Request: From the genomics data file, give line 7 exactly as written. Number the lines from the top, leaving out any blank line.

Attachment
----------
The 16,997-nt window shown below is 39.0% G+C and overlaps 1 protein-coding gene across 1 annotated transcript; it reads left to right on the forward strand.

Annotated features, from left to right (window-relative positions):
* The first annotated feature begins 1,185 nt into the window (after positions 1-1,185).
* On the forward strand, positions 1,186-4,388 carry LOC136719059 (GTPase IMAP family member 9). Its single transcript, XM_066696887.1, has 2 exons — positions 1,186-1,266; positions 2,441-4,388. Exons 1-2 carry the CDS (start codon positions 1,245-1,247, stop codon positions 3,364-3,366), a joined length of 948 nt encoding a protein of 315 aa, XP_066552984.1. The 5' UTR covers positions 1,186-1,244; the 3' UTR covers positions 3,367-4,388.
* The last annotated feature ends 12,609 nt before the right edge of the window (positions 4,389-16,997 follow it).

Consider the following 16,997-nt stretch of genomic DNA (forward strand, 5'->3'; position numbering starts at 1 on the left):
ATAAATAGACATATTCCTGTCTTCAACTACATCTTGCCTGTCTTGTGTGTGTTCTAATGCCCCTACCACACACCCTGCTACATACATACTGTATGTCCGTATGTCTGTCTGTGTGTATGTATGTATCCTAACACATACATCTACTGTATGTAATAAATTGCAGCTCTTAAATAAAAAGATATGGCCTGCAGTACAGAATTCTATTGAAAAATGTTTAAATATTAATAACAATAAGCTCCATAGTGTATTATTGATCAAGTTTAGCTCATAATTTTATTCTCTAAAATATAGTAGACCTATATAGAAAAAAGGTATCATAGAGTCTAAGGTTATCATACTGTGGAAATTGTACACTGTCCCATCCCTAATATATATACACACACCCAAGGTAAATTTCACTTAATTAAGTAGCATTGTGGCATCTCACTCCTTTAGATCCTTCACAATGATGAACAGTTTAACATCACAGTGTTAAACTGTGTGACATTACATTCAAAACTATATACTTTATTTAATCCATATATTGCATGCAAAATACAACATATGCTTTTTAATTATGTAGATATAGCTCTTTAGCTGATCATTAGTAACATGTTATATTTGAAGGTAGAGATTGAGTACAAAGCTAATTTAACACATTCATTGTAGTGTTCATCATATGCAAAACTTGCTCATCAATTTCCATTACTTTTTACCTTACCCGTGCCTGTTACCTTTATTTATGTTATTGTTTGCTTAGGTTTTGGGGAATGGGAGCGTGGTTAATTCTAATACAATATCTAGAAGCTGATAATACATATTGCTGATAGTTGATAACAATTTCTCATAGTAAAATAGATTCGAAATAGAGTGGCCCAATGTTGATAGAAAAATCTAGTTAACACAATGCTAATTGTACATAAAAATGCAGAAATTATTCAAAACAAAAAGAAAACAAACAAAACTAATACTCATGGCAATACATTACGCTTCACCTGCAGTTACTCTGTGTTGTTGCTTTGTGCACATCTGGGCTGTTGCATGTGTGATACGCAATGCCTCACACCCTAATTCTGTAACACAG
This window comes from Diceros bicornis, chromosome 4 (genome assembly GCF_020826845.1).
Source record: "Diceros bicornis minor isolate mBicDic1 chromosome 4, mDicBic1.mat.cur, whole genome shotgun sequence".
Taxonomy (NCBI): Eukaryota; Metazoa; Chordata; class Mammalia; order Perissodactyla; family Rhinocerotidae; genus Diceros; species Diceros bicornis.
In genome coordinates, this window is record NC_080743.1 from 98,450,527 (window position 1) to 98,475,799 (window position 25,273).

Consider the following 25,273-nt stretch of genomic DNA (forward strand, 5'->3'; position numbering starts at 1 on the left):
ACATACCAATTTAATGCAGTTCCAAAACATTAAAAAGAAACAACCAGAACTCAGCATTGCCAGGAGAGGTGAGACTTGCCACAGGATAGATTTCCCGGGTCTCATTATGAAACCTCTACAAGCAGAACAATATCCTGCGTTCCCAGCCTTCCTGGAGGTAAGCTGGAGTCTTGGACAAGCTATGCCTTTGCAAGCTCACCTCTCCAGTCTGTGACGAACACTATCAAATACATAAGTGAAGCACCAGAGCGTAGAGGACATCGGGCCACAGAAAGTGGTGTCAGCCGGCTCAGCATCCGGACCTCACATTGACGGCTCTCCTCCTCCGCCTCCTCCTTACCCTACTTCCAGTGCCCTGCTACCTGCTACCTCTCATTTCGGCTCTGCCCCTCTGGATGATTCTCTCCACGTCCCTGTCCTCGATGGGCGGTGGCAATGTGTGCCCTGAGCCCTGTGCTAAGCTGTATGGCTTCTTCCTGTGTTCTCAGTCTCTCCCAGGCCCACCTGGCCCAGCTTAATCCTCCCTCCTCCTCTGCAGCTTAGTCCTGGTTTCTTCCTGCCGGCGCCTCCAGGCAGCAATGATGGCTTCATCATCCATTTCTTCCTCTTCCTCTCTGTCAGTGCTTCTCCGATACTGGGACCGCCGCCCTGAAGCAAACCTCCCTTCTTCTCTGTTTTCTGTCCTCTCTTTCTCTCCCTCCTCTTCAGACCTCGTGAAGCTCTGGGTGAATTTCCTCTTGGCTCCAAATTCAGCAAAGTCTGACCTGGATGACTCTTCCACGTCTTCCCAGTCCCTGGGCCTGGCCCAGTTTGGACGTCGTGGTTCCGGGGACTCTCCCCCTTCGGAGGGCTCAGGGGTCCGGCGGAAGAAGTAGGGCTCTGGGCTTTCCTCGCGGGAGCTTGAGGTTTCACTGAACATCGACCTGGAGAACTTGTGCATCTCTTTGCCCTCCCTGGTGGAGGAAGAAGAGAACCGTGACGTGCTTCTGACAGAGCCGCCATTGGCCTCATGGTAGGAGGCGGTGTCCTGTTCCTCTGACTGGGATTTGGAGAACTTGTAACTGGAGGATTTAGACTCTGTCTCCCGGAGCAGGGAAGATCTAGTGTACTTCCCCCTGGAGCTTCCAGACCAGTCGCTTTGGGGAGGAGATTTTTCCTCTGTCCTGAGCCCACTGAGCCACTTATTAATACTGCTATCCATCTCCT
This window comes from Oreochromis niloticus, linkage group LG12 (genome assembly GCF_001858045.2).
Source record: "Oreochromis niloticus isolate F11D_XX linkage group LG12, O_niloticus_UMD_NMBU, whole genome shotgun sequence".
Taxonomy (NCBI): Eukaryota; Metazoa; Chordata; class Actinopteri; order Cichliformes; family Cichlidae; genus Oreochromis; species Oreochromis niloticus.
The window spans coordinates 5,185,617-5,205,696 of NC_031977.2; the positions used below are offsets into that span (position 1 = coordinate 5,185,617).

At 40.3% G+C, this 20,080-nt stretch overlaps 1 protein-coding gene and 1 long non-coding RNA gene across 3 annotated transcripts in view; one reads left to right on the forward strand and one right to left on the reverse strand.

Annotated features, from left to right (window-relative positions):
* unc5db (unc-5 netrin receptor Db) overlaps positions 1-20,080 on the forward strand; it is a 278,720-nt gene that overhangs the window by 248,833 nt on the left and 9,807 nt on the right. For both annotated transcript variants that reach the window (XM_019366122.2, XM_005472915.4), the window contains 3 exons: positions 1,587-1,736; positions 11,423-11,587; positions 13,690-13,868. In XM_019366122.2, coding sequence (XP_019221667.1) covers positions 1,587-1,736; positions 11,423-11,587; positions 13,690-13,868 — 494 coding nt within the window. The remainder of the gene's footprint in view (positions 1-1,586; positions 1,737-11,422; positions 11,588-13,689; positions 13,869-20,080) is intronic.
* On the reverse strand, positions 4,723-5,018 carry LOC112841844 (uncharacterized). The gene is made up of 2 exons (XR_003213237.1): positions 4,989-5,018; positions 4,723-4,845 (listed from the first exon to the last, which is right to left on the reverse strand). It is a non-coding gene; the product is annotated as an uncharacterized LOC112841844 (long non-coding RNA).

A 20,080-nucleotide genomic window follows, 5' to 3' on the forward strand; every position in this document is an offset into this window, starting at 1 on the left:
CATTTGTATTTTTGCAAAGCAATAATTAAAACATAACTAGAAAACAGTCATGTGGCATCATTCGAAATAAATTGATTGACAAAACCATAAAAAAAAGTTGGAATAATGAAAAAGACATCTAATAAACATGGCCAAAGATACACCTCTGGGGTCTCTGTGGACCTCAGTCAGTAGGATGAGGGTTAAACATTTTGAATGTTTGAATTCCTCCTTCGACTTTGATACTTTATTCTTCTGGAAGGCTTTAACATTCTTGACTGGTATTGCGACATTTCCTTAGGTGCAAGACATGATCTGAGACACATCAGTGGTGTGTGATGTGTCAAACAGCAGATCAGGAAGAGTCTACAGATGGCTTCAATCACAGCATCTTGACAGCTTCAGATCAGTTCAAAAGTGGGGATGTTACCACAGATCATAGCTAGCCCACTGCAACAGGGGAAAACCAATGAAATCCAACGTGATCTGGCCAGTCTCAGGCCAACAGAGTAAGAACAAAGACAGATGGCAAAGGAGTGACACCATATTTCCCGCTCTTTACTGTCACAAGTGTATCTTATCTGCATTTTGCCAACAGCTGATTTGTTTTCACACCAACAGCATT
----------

ATAAATAGACATATTCCTGTCTTCAACTACATCTTGCCTGTCTTGTGTGTGTTCTAATGCCCCTACCACACACCCTGCTACATACATACTGTATGTCCGTATGTCTGTCTGTGTGTATGTATGTATCCTAACACATACATCTACTGTATGTAATAAATTGCAGCTCTTAAATAAAAAGATATGGCCTGCAGTACAGAATTCTATTGAAAAATGTTTAAATATTAATAACAATAAGCTCCATAGTGTATTATTGATCAAGTTTAGCTCATAATTTTATTCTCTAAAATATAGTAGACCTATATAGAAAAAAGGTATCATAGAGTCTAAGGTTATCATACTGTGGAAATTGTACACTGTCCCATCCCTAATATATATACACACACCCAAGGTAAATTTCACTTAATTAAGTAGCATTGTGGCATCTCACTCCTTTAGATCCTTCACAATGATGAACAGTTTAACATCACAGTGTTAAACTGTGTGACATTACATTCAAAACTATATACTTTATTTAATCCATATATTGCATGCAAAATACAACATATGCTTTTTAATTATGTAGATATAGCTCTTTAGCTGATCATTAGTAACATGTTATATTTGAAGGTAGAGATTGAGTACAAAGCTAATTTAACACATTCATTGTAGTGTTCATCATATGCAAAACTTGCTCATCAATTTCCATTACTTTTTACCTTACCCGTGCCTGTTACCTTTATTTATGTTATTGTTTGCTTAGGTTTTGGGGAATGGGAGCGTGGTTAATTCTAATACAATATCTAGAAGCTGATAATACATATTGCTGATAGTTGATAACAATTTCTCATAGTAAAATAGATTCGAAATAGAGTGGCCCAATGTTGATAGAAAAATCTAGTTAACACAATGCTAATTGTACATAAAAATGCAGAAATTATTCAAAACAAAAAGAAAACAAACAAAACTAATACTCATGGCAATACATTACGCTTCACCTGCAGTTACTCTGTGTTGTTGCTTTGTGCACATCTGGGCTGTTGCATGTGTGATACGCAATGCCTCACACCCTAATTCTGTAACACAG